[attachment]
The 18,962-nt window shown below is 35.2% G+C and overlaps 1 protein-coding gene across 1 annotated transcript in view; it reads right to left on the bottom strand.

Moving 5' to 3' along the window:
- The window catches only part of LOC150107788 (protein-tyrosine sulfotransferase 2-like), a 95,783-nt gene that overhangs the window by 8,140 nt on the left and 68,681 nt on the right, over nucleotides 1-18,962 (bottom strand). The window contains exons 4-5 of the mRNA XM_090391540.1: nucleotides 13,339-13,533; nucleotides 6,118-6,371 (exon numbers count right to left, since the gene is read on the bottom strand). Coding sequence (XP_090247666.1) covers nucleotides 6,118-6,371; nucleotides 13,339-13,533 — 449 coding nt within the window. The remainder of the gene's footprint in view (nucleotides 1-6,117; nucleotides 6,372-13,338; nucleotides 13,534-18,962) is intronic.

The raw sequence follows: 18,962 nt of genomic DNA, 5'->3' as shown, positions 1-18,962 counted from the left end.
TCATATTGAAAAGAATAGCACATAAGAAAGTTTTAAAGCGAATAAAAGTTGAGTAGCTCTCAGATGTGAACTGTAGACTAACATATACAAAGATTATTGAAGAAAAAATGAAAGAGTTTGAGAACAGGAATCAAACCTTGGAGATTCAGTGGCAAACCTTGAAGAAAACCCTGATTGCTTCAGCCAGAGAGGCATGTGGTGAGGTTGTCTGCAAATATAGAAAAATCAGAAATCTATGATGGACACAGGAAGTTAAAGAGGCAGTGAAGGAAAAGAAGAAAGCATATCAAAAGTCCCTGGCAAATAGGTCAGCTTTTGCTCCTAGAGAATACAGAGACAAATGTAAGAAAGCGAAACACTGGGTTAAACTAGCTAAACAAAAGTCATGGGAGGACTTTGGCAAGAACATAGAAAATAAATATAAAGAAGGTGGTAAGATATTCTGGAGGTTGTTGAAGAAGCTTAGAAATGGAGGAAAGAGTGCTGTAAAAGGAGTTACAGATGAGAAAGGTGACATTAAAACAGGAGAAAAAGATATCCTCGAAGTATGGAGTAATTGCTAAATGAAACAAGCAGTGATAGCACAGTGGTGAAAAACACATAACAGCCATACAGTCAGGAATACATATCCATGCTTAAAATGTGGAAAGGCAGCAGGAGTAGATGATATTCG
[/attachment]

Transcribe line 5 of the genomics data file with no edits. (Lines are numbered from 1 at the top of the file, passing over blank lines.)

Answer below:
TCATATTGAAAAGAATAGCACATAAGAAAGTTTTAAAGCGAATAAAAGTTGAGTAGCTCTCAGATGTGAACTGTAGACTAACATATACAAAGATTATTGAAGAAAAAATGAAAGAGTTTGAGAACAGGAATCAAACCTTGGAGATTCAGTGGCAAACCTTGAAGAAAACCCTGATTGCTTCAGCCAGAGAGGCATGTGGTGAGGTTGTCTGCAAATATAGAAAAATCAGAAATCTATGATGGACACAGGAAGTTAAAGAGGCAGTGAAGGAAAAGAAGAAAGCATATCAAAAGTCCCTGGCAAATAGGTCAGCTTTTGCTCCTAGAGAATACAGAGACAAATGTAAGAAAGCGAAACACTGGGTTAAACTAGCTAAACAAAAGTCATGGGAGGACTTTGGCAAGAACATAGAAAATAAATATAAAGAAGGTGGTAAGATATTCTGGAGGTTGTTGAAGAAGCTTAGAAATGGAGGAAAGAGTGCTGTAAAAGGAGTTACAGATGAGAAAGGTGACATTAAAACAGGAGAAAAAGATATCCTCGAAGTATGGAGTAATTGCTAAATGAAACAAGCAGTGATAGCACAGTGGTGAAAAACACATAACAGCCATACAGTCAGGAATACATATCCATGCTTAAAATGTGGAAAGGCAGCAGGAGTAGATGATATTCG